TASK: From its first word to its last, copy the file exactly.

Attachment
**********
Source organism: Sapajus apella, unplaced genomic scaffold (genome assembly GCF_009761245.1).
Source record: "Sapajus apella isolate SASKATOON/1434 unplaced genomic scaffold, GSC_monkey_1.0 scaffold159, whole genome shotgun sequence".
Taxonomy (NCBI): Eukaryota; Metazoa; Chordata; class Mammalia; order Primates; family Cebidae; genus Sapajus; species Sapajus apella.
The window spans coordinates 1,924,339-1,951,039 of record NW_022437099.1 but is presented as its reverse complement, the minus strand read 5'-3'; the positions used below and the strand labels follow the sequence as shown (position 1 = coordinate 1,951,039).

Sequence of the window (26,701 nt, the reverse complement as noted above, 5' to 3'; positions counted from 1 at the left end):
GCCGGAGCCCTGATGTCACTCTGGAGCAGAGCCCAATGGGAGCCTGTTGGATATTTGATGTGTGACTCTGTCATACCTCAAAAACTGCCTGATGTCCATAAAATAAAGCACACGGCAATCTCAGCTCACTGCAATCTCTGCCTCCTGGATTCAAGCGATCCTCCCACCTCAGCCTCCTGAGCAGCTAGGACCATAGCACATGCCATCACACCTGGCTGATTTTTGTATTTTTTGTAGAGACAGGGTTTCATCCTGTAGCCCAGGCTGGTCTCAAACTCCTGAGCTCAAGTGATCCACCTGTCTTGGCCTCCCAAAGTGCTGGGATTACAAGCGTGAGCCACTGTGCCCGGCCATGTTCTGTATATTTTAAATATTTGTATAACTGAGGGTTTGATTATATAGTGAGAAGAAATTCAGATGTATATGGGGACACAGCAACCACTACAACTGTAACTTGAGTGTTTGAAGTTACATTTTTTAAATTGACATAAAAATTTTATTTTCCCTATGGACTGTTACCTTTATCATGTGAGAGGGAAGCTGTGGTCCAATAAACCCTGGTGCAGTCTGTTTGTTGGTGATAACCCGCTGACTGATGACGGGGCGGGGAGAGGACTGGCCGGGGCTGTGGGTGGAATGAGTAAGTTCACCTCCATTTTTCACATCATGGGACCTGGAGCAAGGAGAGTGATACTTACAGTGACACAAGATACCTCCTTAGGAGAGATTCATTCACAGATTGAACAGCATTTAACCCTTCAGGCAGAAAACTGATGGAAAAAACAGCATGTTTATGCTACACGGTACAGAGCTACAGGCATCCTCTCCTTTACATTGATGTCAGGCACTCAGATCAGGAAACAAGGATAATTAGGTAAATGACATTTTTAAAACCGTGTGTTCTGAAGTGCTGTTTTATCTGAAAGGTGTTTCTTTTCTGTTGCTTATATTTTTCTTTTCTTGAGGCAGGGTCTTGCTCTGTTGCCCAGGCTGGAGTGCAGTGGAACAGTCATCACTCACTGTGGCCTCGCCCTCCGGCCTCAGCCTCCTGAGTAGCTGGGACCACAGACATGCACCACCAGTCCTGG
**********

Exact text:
Source organism: Sapajus apella, unplaced genomic scaffold (genome assembly GCF_009761245.1).
Source record: "Sapajus apella isolate SASKATOON/1434 unplaced genomic scaffold, GSC_monkey_1.0 scaffold159, whole genome shotgun sequence".
Taxonomy (NCBI): Eukaryota; Metazoa; Chordata; class Mammalia; order Primates; family Cebidae; genus Sapajus; species Sapajus apella.
The window spans coordinates 1,924,339-1,951,039 of record NW_022437099.1 but is presented as its reverse complement, the minus strand read 5'-3'; the positions used below and the strand labels follow the sequence as shown (position 1 = coordinate 1,951,039).

Sequence of the window (26,701 nt, the reverse complement as noted above, 5' to 3'; positions counted from 1 at the left end):
GCCGGAGCCCTGATGTCACTCTGGAGCAGAGCCCAATGGGAGCCTGTTGGATATTTGATGTGTGACTCTGTCATACCTCAAAAACTGCCTGATGTCCATAAAATAAAGCACACGGCAATCTCAGCTCACTGCAATCTCTGCCTCCTGGATTCAAGCGATCCTCCCACCTCAGCCTCCTGAGCAGCTAGGACCATAGCACATGCCATCACACCTGGCTGATTTTTGTATTTTTTGTAGAGACAGGGTTTCATCCTGTAGCCCAGGCTGGTCTCAAACTCCTGAGCTCAAGTGATCCACCTGTCTTGGCCTCCCAAAGTGCTGGGATTACAAGCGTGAGCCACTGTGCCCGGCCATGTTCTGTATATTTTAAATATTTGTATAACTGAGGGTTTGATTATATAGTGAGAAGAAATTCAGATGTATATGGGGACACAGCAACCACTACAACTGTAACTTGAGTGTTTGAAGTTACATTTTTTAAATTGACATAAAAATTTTATTTTCCCTATGGACTGTTACCTTTATCATGTGAGAGGGAAGCTGTGGTCCAATAAACCCTGGTGCAGTCTGTTTGTTGGTGATAACCCGCTGACTGATGACGGGGCGGGGAGAGGACTGGCCGGGGCTGTGGGTGGAATGAGTAAGTTCACCTCCATTTTTCACATCATGGGACCTGGAGCAAGGAGAGTGATACTTACAGTGACACAAGATACCTCCTTAGGAGAGATTCATTCACAGATTGAACAGCATTTAACCCTTCAGGCAGAAAACTGATGGAAAAAACAGCATGTTTATGCTACACGGTACAGAGCTACAGGCATCCTCTCCTTTACATTGATGTCAGGCACTCAGATCAGGAAACAAGGATAATTAGGTAAATGACATTTTTAAAACCGTGTGTTCTGAAGTGCTGTTTTATCTGAAAGGTGTTTCTTTTCTGTTGCTTATATTTTTCTTTTCTTGAGGCAGGGTCTTGCTCTGTTGCCCAGGCTGGAGTGCAGTGGAACAGTCATCACTCACTGTGGCCTCGCCCTCCGGCCTCAGCCTCCTGAGTAGCTGGGACCACAGACATGCACCACCAGTCCTGG